Chromian spinel as a petrogenetic indicator in abyssal and alpine-type peridotites and spatially associated lavas
- Cite this article as:
- Dick, H.J.B. & Bullen, T. Contr. Mineral. and Petrol. (1984) 86: 54. doi:10.1007/BF00373711
The composition of chromian spinel in alpine-type peridotites has a large reciprocal range of Cr and Al, with increasing Cr# (Cr/(Cr+Al)) reflecting increasing degrees of partial melting in the mantle. Using spinel compositions, alpine-type peridotites can be divided into three groups. Type I peridotites and associated volcanic rocks contain spinels with Cr#<0.60; Type III peridotites and associated volcanics contain spinels with Cr#>0.60, and Type II peridotites and volcanics are a transitional group and contain spinels spanning the full range of spinel compositions in Type I and Type II peridotites. Spinels in abyssal peridotites lie entirely within the Type I spinel field, making ophiolites with Type I alpine-type peridotites the most likely candidates for sections of ocean lithosphere formed at a midocean ridge. The only modern analogs for Type III peridotites and associated volcanic rocks are found in arc-related volcanic and intrusive rocks, continental intrusive assemblages, and oceanic plateau basalts. We infer a sub-volcanic arc petrogenesis for most Type III alpine-type peridotites. Type II alpine-type peridotites apparently reflect composite origins, such as the formation of an island-arc on ocean crust, resulting in large variations in the degree and provenance of melting over relatively short distances. The essential difference between Type I and Type III peridotites appears to be the presence or absence of diopside in the residue at the end of melting.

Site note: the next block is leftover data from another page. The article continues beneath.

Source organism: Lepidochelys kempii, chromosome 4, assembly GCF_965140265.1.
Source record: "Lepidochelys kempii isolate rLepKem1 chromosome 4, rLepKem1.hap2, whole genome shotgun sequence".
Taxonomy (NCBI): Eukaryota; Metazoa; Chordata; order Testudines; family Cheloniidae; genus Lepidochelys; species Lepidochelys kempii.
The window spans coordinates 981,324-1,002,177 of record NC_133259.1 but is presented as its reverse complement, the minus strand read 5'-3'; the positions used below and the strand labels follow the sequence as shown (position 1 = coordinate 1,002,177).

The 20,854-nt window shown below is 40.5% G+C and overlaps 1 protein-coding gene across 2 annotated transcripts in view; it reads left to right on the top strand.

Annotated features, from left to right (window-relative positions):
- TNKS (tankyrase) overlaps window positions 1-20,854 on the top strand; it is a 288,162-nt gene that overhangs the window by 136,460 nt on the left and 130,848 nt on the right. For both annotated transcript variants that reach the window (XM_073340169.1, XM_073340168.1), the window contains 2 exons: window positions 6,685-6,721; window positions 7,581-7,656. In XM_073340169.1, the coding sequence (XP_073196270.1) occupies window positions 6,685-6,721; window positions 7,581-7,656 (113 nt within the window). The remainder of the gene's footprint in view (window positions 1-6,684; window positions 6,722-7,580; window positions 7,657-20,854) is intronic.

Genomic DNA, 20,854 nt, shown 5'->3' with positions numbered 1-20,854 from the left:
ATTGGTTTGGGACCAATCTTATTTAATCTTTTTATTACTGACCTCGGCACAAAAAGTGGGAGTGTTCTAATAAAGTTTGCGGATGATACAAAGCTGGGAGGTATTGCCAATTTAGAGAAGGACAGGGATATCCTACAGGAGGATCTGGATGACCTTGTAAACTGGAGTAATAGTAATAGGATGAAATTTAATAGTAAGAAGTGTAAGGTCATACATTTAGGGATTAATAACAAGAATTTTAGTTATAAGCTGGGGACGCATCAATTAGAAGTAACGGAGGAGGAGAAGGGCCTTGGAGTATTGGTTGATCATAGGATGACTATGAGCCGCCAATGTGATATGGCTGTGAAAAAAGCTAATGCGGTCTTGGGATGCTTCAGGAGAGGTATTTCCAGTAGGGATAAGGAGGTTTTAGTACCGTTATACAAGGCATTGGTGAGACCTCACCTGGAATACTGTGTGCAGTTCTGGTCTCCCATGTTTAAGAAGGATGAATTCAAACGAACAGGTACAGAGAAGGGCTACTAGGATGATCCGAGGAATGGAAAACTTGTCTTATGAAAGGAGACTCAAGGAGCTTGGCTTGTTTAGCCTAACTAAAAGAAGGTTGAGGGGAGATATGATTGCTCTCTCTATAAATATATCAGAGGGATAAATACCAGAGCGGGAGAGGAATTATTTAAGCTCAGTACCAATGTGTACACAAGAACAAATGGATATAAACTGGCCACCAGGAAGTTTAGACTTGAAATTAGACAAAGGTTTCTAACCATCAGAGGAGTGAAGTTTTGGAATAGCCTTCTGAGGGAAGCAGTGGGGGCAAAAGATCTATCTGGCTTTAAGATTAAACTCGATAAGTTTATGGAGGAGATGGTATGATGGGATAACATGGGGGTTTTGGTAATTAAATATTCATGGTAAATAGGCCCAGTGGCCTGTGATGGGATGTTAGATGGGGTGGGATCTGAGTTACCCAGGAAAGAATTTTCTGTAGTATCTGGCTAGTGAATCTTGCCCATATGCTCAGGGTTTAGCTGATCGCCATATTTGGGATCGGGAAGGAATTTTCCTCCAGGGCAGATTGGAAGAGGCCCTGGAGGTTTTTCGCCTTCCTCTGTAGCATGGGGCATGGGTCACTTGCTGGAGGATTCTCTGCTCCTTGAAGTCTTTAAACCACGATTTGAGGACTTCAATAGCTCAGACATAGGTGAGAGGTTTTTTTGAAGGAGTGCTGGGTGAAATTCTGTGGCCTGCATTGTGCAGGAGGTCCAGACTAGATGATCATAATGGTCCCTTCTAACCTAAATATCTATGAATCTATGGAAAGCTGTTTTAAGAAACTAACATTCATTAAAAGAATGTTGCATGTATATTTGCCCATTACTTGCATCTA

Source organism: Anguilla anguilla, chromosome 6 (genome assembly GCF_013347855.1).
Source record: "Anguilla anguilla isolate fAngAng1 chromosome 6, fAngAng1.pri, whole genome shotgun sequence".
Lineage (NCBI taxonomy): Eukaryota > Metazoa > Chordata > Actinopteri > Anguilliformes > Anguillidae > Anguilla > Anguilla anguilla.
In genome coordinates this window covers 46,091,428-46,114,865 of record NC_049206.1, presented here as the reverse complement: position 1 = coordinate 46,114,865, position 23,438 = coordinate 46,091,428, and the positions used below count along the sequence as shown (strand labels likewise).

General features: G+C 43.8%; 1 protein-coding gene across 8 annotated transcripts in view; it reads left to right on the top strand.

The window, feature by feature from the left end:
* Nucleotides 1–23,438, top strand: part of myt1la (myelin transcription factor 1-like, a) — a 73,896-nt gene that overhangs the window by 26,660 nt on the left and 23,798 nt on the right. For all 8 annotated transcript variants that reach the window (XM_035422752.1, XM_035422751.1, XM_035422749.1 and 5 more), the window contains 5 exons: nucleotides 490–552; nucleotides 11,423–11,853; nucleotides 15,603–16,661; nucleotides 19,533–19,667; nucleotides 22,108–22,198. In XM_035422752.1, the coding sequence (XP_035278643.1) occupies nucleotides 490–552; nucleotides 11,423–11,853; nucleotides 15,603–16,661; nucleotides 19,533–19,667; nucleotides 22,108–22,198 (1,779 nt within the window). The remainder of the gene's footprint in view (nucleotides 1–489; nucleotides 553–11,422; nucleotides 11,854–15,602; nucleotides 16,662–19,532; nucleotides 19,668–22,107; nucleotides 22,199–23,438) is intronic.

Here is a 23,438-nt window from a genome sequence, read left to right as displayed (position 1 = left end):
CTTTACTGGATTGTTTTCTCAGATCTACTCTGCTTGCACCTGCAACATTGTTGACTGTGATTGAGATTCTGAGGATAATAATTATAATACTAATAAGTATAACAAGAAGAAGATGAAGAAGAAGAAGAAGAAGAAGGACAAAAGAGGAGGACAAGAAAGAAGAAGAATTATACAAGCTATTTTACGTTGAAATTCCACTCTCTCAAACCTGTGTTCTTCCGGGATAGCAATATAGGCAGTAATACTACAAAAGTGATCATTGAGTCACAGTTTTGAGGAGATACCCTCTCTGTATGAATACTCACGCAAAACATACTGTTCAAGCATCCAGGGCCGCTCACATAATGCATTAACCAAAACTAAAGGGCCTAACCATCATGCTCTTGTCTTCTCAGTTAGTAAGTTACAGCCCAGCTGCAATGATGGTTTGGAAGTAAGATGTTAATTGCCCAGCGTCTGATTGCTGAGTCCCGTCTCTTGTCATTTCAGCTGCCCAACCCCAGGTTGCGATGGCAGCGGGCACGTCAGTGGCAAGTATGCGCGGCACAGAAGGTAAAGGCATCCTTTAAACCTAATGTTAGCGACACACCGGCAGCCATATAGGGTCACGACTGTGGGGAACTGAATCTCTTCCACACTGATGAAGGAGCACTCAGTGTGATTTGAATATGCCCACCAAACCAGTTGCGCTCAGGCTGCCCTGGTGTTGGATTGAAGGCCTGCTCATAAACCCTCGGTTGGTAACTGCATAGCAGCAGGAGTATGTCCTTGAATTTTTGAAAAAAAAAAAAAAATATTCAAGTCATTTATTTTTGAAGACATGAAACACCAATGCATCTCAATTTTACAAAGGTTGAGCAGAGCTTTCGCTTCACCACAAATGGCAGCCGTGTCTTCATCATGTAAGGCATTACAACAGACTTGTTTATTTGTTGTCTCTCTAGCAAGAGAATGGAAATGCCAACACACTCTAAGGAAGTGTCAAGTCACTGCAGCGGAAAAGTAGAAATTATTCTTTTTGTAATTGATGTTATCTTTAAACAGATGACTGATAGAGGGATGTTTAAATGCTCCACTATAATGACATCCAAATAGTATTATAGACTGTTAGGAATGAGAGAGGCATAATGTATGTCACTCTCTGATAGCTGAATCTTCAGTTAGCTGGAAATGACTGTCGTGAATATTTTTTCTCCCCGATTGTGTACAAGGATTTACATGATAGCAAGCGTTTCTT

Based on an examination of co-existing rock and spinel compositions in lavas, it appears that spinel is a sensitive indicator of melt composition and pressure of crystallization. The close similarity of spinel composition fields in genetically related basalts, dunites and peridotites at localities in the oceans and in ophiolite complexes indicates that its composition reflects the degree of melting in the mantle source region. Accordingly, we infer from the restricted range of spinel compositions in abyssal basalts that the degree of mantle melting beneath mid-ocean ridges is generally limited to that found in Type I alpine-type peridotites. It is apparent, therefore, that the phase boundary OL-EN-DI-SP +melt⇋OL-EN-SP+melt has limited the degree of melting of the mantle beneath mid-ocean ridges. This was clearly not the case for many alpine-type peridotites, implying very different melting conditions in the mantle, probably involving the presence of water.